Jason Collins comes out as openly gay NBA player in SI guest piece

Boston Celtics center Jason Collins (98) dribbles the ball during the first half against the Charlotte Bobcats at TD Garden. (Bob DeChiara-USA TODAY Sports)

Boston Celtics center Jason Collins (98) dribbles the ball during the first half against the Charlotte Bobcats at TD Garden. (Bob DeChiara-USA TODAY Sports)

The quest for equality for gay athletes is a topic that, in the grand scheme of things, has barely been broached. It has been 66 years since Jackie Robinson first broke Major League Baseball’s color barrier. Forty-seven since Texas Western won the college basketball national championship with an all-black starting five. Title IX, giving women equal access to collegiate athletics rights, was passed 41 years ago.

Jeremy Lin caused a ruckus in the Asian community as one of the highest-profile Asian descendents to ever appear in an NBA game.

However, through each and every breakthrough, one group of men and women have been left behind.

One group has been left without an active voice in the athletic realm — until now, that is. On Monday, 34-year old and current free agent who spent the 2012-13 season as a Boston Celtics center, Jason Collins, wrote a guest piece for Sports Illustrated.

Here’s the very first line of the entire article:

I’m a 34-year-old NBA center. I’m black. And I’m gay.

The topic of openly gay athletes in professional sports has been a hot topic recently as men and women across the country debate how such a player would affect a team’s chemistry or locker room. Former Baylor women’s superstar and No. 1-overall pick in the WNBA Draft, Brittney Griner, recently came out as gay. However, men’s professional sports was still looking for a voice.

Collins is the very first active NBA player to come out. Here is an excerpt from the article on his decision to come out. For the entire read, visit Sports Illustrated.

I didn’t set out to be the first openly gay athlete playing in a major American team sport. But since I am, I’m happy to start the conversation. I wish I wasn’t the kid in the classroom raising his hand and saying, “I’m different.” If I had my way, someone else would have already done this. Nobody has, which is why I’m raising my hand.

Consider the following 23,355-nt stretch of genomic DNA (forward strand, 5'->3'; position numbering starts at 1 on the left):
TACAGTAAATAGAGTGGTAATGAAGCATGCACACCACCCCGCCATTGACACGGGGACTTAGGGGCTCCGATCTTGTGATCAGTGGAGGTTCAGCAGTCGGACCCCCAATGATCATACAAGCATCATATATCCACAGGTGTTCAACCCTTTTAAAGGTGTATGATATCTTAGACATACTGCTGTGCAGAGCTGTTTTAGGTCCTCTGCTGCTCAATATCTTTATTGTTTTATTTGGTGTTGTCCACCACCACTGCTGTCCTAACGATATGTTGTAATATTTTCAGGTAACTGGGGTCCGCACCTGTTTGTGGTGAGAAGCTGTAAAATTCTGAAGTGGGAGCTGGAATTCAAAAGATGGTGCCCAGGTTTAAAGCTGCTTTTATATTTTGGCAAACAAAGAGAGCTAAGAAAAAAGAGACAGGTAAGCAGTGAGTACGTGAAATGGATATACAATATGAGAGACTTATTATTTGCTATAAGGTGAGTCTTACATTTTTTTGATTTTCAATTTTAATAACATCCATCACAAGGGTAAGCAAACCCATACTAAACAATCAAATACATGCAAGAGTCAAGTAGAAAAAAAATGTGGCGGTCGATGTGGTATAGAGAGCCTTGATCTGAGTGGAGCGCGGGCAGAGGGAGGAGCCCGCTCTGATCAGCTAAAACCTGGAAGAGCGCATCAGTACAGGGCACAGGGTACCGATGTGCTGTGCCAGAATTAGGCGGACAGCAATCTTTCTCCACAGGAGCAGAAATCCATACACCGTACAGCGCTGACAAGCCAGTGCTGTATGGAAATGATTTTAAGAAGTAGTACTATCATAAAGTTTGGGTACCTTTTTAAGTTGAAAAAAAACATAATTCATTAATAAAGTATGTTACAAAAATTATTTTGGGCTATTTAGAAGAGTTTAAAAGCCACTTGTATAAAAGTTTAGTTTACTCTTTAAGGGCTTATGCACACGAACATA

My journey of self-discovery and self-acknowledgement began in my hometown of Los Angeles and has taken me through two state high school championships, the NCAA Final Four and the Elite Eight, and nine playoffs in 12 NBA seasons. …

Why am I coming out now? Well, I started thinking about this in 2011 during the NBA player lockout. I’m a creature of routine. When the regular season ends I immediately dedicate myself to getting game ready for the opener of the next campaign in the fall. But the lockout wreaked havoc on my habits and forced me to confront who I really am and what I really want. With the season delayed, I trained and worked out. But I lacked the distraction that basketball had always provided.

The first relative I came out to was my aunt Teri, a superior court judge in San Francisco. Her reaction surprised me. “I’ve known you were gay for years,” she said. From that moment on I was comfortable in my own skin. In her presence I ignored my censor button for the first time. She gave me support. The relief I felt was a sweet release. Imagine you’re in the oven, baking. Some of us know and accept our sexuality right away and some need more time to cook. I should know — I baked for 33 years.

This story is bound to be a huge deal.

It is bound to draw headlines nationwide and even worldwide. However, hopefully it passes. Hopefully it is met with very little fanfare.

Hopefully, “being different” is not treated as a big deal.

Hopefully, men such as Collins can come out and, instead of being treated like an openly gay athlete, can be treated like what they are: An athlete.

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Image via @SInow.